EPODE and political leadership - An interview of Dr Gérard Bapt, Member of the French Parliament and Mayor of St Jean, EPODE pilot town
An interview of Dr Gérard Bapt, Member of the French Parliament and Mayor of St Jean, EPODE pilot town since 2004, highlights the key role of political representative in EPODE framework.
Dr. Gérard Bapt is a well-known French politician, doctor and cardiologist. Elected as a MP in 2002, and re-elected in 2007, he is the mayor of Saint Jean, in the Midi Pyrénées region of France, one of the ten EPODE pilot towns in France.
EEN Newsletter: Why and how did you get involved in the EPODE programme in 2004?
Dr. Bapt: Obesity has become a major public health problem, also now in France. For years, France thought it had been spared this scourge, which we thought was reserved only for Anglo-Saxon nations. Sadly, the numbers began to tell a different story, and we could see that obesity had been steadily increasing in our country too. According to INSEE, the prevalence of obesity was 5.5% in 1992, 10% in 2003 and has now reached 15% by 2009. This trend dates from the early 90s, because the prevalence of obesity was virtually unchanged between 1981 and 1992.
It is important to note that the increase in the average hides several key differences. We can see for example that the prevalence of obesity varies according to geographical criteria, with a rate of 14% in the North against "only" 8% in the Ile de France region (Paris and surrounding area). Obesity also varies depending on the socio-professional category, with a prevalence rate of 16% for farmers, 12% for workers against only 6% for managers (INSEE, 2003).
However, this statistical data is only valid for the general population, and does not provide any information on the situation of children, which has become very worrying. According to a survey in 1999, conducted over a three year, by a network of doctors and nurses, together with the Ministry of Employment and Solidarity and the Ministry of Education, 14% of children six years and old were overweight, with 4% of them obese.
These various data showed that obesity, particularly childhood obesity, was a major challenge for health authorities - and at Saint Jean we decided to do something about it.
EEN Newsletter: Can you tell us more about the EPODE project in Saint Jean?
Dr. Bapt: Saint Jean is one of the pilot towns in the EPODE project. We have been active since 2004, alongside nine other cities in France, in combating childhood obesity using the EPODE programme (Together Let's Prevent Childhood Obesity).
The dieticians are closely involved in the implementation of EPODE in the town of St Jean and are, among others, associated in the creation of the new school meals offered in the schools. In addition of the new school meals, we have also taken the some initiative to encourage families to participate, for example at a 'Family Sports day' held 4 times/year, and by convening Culinary workshops' in schools and day care centers. On top of these efforts, town's shops and business are getting involved organising ad hoc activities at the market place in order to increase awareness on the need to consume seasonal products, etc). We have also implemented organised conferences, debates, targeting medical doctors , pharmacists to promote balanced diets and health prevention in general.
The EPODE programme is a multifaceted tool for municipalities to intervene on a major public health issue by reaching out and communicating with each stakeholder in the chain (parents, children, teachers, businessmen, medical professionals) and enabling the implementation of innovative initiatives that facilitate people engagement for the common good.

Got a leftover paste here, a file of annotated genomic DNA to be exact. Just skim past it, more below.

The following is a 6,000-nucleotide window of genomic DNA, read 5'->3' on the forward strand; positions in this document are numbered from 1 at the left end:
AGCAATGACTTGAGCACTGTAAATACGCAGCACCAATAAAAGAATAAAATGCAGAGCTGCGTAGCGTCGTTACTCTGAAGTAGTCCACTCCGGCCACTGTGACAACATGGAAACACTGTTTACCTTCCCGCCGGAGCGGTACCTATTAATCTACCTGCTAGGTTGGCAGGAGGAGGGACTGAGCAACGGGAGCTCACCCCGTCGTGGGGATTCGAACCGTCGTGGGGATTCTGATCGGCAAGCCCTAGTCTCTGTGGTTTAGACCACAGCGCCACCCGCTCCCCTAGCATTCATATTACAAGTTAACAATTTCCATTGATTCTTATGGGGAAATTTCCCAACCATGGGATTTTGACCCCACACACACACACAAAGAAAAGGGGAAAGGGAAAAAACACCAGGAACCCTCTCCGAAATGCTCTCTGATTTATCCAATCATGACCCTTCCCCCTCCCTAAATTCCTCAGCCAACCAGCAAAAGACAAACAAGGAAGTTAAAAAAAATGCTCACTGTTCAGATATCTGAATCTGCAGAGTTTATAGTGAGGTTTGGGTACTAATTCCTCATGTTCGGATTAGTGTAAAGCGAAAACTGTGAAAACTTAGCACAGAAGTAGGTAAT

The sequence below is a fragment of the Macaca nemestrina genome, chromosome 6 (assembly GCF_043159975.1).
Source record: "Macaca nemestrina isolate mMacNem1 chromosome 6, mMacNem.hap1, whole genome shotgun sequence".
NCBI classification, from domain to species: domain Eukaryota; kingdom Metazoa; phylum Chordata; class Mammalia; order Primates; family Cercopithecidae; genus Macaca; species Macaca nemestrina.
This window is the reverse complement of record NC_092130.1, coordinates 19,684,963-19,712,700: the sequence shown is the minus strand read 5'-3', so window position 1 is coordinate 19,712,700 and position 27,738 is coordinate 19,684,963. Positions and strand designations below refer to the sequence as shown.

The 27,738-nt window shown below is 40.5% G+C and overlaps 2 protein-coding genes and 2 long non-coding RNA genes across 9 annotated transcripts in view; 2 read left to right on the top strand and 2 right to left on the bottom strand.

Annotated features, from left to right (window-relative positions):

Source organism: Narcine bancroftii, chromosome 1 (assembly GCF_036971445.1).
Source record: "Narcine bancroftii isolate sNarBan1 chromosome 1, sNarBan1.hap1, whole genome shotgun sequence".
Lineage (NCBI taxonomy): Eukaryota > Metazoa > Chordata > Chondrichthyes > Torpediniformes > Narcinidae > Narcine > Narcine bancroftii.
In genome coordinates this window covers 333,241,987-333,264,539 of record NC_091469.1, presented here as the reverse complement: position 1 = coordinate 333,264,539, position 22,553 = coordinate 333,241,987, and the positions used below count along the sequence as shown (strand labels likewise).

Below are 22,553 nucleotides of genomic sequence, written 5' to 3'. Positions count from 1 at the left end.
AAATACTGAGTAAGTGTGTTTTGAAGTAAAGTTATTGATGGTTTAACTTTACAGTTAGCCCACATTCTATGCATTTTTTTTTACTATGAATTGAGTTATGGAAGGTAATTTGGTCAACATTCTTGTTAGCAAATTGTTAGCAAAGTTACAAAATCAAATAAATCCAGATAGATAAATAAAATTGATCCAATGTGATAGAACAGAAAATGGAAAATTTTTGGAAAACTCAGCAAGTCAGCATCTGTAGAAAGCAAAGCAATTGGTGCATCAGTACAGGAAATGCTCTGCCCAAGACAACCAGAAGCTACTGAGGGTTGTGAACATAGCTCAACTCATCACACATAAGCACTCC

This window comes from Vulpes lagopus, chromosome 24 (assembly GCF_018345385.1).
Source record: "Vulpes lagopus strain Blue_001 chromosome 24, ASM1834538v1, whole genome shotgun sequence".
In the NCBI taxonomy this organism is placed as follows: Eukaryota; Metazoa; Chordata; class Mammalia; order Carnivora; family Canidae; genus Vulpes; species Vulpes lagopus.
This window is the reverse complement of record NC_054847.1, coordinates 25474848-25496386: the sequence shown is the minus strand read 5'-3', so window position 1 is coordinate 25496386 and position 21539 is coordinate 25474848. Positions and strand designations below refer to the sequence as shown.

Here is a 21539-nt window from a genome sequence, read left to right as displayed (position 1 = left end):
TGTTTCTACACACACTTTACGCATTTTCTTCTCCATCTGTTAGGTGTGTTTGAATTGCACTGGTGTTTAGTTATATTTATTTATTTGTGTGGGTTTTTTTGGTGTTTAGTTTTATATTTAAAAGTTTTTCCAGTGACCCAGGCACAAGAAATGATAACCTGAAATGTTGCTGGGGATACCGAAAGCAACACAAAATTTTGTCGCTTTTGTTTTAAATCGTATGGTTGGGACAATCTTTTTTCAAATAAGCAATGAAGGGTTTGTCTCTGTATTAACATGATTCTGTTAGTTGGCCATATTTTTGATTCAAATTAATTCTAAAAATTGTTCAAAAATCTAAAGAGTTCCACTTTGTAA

At Saint Jean, the prevalence of obesity among children has decreased from 19.15% to 6.42% in five years. This reduction of almost 67% illustrates the effectiveness of initiatives taken under the auspices of EPODE.
EEN Newsletter: How important is your role in making EPODE a reality?
Dr. Bapt: Elected representatives in general, and the mayor in particular, are responsible for directing and championing such Programme as EPODE. in order also to create synergy between exiting initiatives. Note however, that the involvement of stakeholders is not limited just to municipal services, but extends through to the private sector, and of course the general public themselves. The politician represents the key link between the different actors involved and to monitor the ongoing implementation. He is at the very heart of the programme, his role being to lead, encourage and maintain momentum for the initiative throughout.
EEN Newsletter: Can you be more precise about the added value of the EPODE programme?
Dr. Bapt: One clear advantage of the EPODE programme lies in its ability to address the problem of childhood obesity in its entirety, that is to say, above and beyond social differences. Statistics show that both for adults and children, the level of social class is a significant factor when it comes to obesity. The Programme initiatives targeting the whole population of the town may also have a direct effect on the most disadvantaged groups of the population. If the government doesn't understand the issue, and realise that it is essential to have a comprehensive public response to obesity, then the social inequalities and resulting increase in obesity are bound to continue, or worse increase further.
EPODE has the merit to be both local and global. At local level because it provides to participating municipalities a "toolbox" f to act effectively and efficiently against childhood obesity promoting concrete actions, involving the whole community (doctors, sports associations, shops, traders, etc). At global level because it is coordinated at both the national and European level, and offers a follow up and evaluation of results, as well as a certain homogeneity in the objectives and means.
EEN Newsletter: Thank you very much.